Getting civil with Fred Thompson
We got settled on the upper deck with Gish to began the long, slow journey down the River. After we pulled away from shore, the two friends Gish spoke of emerged from a lower observation deck that I had not yet explored. The friends were a lovely young woman and Fred Thompson, Tennessee's newly sworn in U.S. Senator.
Gish, not realizing the significance and timing of the union, introduced me to Fred and his date. For a brief moment - although it seemed like hours - Fred and I just stood face to face, staring at one another. Both were certainly not anticipating the encounter - not there, not then. But in typical Fred Thompson fashion, his facial expression turned from disbelief into a broad shit-eating grin. He stretched his hand out toward me and blurted to Gish, "I know this fella all too well."
As fate would have it, I had spent most of my waking hours during the previous 18 months attacking Fred Thompson in the public arena (on TV, radio and in print), doing all I could to tarnish his reputation as an actor, lawyer, lobbyist and politician.
Shortly after the introduction, Fred invited me to settle into an area of the boat where we could talk. I recall him saying something to the effect that "if we're going to be stuck on this damn boat together for the next 12 hours, we should at least try to be civil about it all."
During our chat we recounted some details of the 1994 race, including some of my more pointed attacks on him ("Gucci-wearing, Lincoln-driving, cigar-smoking, two-bit actor turned D.C. lobbyist who will say and do anything to get elected" was clearly one of his favorites). As only Fred Thompson could do, he managed to take an otherwise potentially volatile encounter and turn it into a pleasant - almost bonding - exchange with a recognized political arch enemy.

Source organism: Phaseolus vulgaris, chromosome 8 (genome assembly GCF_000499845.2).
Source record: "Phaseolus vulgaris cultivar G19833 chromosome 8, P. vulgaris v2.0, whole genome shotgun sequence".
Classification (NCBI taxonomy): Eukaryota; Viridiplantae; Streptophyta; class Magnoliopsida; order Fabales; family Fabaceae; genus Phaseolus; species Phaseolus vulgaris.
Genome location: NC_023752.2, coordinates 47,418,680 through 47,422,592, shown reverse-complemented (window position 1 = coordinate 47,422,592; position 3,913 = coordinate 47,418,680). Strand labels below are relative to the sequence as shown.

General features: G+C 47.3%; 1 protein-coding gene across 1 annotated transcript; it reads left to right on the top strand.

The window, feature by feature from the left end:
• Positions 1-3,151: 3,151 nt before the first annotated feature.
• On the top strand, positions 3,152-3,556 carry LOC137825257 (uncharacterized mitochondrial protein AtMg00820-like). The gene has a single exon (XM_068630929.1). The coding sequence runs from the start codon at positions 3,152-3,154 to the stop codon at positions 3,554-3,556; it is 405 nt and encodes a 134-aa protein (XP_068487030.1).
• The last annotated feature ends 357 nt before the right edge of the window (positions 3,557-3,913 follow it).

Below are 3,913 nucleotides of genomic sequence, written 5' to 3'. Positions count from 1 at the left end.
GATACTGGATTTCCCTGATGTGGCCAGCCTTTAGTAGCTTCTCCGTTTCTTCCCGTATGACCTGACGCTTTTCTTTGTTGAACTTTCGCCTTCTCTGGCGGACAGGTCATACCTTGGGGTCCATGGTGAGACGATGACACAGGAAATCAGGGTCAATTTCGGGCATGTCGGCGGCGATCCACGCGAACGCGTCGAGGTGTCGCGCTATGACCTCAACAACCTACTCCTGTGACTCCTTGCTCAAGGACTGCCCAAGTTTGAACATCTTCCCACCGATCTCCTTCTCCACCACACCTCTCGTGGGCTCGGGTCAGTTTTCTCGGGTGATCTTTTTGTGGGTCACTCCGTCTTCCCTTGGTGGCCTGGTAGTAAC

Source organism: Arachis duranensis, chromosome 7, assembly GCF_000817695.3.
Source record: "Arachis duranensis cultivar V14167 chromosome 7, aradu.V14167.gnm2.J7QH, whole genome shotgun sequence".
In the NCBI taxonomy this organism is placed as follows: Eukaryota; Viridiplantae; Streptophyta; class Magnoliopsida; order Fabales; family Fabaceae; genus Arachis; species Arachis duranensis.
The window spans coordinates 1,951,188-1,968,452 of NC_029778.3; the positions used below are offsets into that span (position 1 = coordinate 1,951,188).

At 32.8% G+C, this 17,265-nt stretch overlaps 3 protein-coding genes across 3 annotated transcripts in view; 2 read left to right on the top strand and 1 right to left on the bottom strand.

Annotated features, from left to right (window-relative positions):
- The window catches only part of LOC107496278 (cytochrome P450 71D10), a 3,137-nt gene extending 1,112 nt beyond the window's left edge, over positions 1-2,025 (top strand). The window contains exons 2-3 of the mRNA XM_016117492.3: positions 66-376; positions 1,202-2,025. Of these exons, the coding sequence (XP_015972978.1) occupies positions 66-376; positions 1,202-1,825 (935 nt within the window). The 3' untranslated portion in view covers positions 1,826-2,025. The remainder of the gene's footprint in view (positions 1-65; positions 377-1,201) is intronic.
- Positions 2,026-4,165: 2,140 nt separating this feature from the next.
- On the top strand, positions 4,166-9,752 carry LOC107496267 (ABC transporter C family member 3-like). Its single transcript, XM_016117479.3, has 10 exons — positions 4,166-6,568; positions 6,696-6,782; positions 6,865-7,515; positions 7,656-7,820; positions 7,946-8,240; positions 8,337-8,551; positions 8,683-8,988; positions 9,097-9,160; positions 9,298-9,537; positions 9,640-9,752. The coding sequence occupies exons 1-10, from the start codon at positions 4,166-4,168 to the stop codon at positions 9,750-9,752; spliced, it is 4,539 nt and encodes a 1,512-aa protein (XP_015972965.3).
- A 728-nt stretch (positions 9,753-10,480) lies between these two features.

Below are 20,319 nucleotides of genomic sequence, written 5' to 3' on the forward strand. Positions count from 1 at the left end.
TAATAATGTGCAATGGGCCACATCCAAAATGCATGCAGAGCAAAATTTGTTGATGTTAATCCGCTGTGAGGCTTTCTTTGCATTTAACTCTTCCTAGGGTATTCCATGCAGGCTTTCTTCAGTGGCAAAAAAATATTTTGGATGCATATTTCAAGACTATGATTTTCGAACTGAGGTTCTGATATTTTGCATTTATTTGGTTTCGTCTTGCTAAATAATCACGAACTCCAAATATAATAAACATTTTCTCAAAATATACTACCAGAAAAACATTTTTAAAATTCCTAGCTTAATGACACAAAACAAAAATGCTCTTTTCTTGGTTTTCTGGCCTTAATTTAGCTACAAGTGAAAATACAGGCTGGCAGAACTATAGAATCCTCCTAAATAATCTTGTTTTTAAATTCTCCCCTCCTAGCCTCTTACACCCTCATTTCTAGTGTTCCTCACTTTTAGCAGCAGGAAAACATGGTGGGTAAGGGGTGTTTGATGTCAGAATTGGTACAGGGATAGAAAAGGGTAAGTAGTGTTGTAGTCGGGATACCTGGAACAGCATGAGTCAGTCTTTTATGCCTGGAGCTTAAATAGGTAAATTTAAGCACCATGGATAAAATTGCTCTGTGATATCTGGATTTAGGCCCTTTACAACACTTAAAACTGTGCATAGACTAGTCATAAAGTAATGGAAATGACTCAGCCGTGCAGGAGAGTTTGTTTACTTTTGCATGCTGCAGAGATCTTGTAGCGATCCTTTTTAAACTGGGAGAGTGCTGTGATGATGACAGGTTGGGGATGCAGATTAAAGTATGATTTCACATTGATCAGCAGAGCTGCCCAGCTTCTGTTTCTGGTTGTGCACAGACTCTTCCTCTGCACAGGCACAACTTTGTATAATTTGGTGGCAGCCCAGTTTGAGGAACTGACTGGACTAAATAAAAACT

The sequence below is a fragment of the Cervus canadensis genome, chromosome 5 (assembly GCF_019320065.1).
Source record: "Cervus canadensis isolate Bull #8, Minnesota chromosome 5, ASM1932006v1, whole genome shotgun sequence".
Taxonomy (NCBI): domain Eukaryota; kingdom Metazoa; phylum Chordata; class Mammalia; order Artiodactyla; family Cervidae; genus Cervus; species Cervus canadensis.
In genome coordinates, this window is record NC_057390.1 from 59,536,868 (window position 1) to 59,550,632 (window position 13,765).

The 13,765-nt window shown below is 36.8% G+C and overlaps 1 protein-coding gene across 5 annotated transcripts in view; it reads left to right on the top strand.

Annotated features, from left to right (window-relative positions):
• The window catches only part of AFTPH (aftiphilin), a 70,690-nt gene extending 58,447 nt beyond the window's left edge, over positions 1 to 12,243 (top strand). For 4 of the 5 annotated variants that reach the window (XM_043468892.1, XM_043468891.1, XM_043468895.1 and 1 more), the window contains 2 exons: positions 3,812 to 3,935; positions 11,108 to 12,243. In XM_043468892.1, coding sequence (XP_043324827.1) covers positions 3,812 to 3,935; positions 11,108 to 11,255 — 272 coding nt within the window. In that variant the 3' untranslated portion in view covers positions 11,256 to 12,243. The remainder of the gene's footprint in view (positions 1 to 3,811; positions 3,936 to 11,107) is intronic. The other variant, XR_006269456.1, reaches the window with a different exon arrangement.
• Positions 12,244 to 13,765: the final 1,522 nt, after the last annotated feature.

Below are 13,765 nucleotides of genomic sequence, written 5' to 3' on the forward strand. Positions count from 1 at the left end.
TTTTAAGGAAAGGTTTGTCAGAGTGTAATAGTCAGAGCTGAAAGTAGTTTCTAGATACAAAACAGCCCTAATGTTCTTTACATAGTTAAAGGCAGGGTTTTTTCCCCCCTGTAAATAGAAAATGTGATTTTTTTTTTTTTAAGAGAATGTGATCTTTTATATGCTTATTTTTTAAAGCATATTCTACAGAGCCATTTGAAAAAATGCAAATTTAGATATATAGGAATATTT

While I still hold fast to my belief that the better, more qualified man - Jim Cooper - lost that race, I do see why Howard Baker, the epitome of political civility, would be urging the White House to consider bringing in Fred Thompson to be the President's chief of staff.
At a time of great turmoil in Washington - from strained Administration-congressional relations to free-falling public support for virtually all of Bush's initiatives - a little dose of Fred Thompson might be good for ails the White House.
While I doubt - if he brought in Fred Thompson - that I would have any newfound respect for President Bush and all he represents, Bush would be making a smart political move having Fred Thompson help steer his ship.
I can see Fred now working his magic, pulling together a group of angry congressional leaders, sitting them down, and saying through a broad shit-eating grin..."since we're going to be stuck together in office another 24 months with this President, we at least try to be civil about it all."